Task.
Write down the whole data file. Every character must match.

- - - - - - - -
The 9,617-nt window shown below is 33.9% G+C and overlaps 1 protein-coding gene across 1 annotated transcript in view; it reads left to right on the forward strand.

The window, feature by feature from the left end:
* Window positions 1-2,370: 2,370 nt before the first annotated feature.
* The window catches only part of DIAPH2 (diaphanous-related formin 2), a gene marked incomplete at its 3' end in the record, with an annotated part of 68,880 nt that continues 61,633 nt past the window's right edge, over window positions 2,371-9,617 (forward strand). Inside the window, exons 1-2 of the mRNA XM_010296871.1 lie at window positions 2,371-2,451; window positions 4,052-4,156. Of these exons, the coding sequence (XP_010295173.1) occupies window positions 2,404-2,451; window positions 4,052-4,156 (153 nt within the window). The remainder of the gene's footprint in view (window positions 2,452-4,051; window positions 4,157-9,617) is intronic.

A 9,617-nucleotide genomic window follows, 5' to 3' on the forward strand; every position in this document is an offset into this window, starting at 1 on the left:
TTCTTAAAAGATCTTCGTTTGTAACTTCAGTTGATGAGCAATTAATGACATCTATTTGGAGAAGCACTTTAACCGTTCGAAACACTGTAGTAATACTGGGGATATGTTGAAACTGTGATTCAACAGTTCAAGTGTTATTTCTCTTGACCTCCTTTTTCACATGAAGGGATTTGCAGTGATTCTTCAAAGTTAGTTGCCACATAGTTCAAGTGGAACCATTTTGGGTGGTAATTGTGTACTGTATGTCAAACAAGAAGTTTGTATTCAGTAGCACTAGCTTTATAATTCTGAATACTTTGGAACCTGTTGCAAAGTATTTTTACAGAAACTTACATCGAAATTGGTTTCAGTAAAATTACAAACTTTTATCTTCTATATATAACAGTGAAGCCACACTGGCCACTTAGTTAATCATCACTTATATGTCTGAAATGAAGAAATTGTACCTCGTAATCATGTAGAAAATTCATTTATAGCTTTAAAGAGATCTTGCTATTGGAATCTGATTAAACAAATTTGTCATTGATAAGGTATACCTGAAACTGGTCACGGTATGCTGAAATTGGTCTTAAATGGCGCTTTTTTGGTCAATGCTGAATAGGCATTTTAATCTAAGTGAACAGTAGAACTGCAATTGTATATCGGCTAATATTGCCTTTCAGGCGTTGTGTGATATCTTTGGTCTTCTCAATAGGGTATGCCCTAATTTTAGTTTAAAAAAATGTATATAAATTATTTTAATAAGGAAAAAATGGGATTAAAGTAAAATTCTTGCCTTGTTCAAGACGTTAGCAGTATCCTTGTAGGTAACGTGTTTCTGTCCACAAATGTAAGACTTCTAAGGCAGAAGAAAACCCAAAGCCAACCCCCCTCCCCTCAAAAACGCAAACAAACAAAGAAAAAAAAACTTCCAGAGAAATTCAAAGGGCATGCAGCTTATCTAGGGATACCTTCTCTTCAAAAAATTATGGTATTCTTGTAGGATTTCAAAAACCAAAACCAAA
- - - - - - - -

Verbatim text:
The 9,617-nt window shown below is 33.9% G+C and overlaps 1 protein-coding gene across 1 annotated transcript in view; it reads left to right on the forward strand.

The window, feature by feature from the left end:
* Window positions 1-2,370: 2,370 nt before the first annotated feature.
* The window catches only part of DIAPH2 (diaphanous-related formin 2), a gene marked incomplete at its 3' end in the record, with an annotated part of 68,880 nt that continues 61,633 nt past the window's right edge, over window positions 2,371-9,617 (forward strand). Inside the window, exons 1-2 of the mRNA XM_010296871.1 lie at window positions 2,371-2,451; window positions 4,052-4,156. Of these exons, the coding sequence (XP_010295173.1) occupies window positions 2,404-2,451; window positions 4,052-4,156 (153 nt within the window). The remainder of the gene's footprint in view (window positions 2,452-4,051; window positions 4,157-9,617) is intronic.

A 9,617-nucleotide genomic window follows, 5' to 3' on the forward strand; every position in this document is an offset into this window, starting at 1 on the left:
TTCTTAAAAGATCTTCGTTTGTAACTTCAGTTGATGAGCAATTAATGACATCTATTTGGAGAAGCACTTTAACCGTTCGAAACACTGTAGTAATACTGGGGATATGTTGAAACTGTGATTCAACAGTTCAAGTGTTATTTCTCTTGACCTCCTTTTTCACATGAAGGGATTTGCAGTGATTCTTCAAAGTTAGTTGCCACATAGTTCAAGTGGAACCATTTTGGGTGGTAATTGTGTACTGTATGTCAAACAAGAAGTTTGTATTCAGTAGCACTAGCTTTATAATTCTGAATACTTTGGAACCTGTTGCAAAGTATTTTTACAGAAACTTACATCGAAATTGGTTTCAGTAAAATTACAAACTTTTATCTTCTATATATAACAGTGAAGCCACACTGGCCACTTAGTTAATCATCACTTATATGTCTGAAATGAAGAAATTGTACCTCGTAATCATGTAGAAAATTCATTTATAGCTTTAAAGAGATCTTGCTATTGGAATCTGATTAAACAAATTTGTCATTGATAAGGTATACCTGAAACTGGTCACGGTATGCTGAAATTGGTCTTAAATGGCGCTTTTTTGGTCAATGCTGAATAGGCATTTTAATCTAAGTGAACAGTAGAACTGCAATTGTATATCGGCTAATATTGCCTTTCAGGCGTTGTGTGATATCTTTGGTCTTCTCAATAGGGTATGCCCTAATTTTAGTTTAAAAAAATGTATATAAATTATTTTAATAAGGAAAAAATGGGATTAAAGTAAAATTCTTGCCTTGTTCAAGACGTTAGCAGTATCCTTGTAGGTAACGTGTTTCTGTCCACAAATGTAAGACTTCTAAGGCAGAAGAAAACCCAAAGCCAACCCCCCTCCCCTCAAAAACGCAAACAAACAAAGAAAAAAAAACTTCCAGAGAAATTCAAAGGGCATGCAGCTTATCTAGGGATACCTTCTCTTCAAAAAATTATGGTATTCTTGTAGGATTTCAAAAACCAAAACCAAA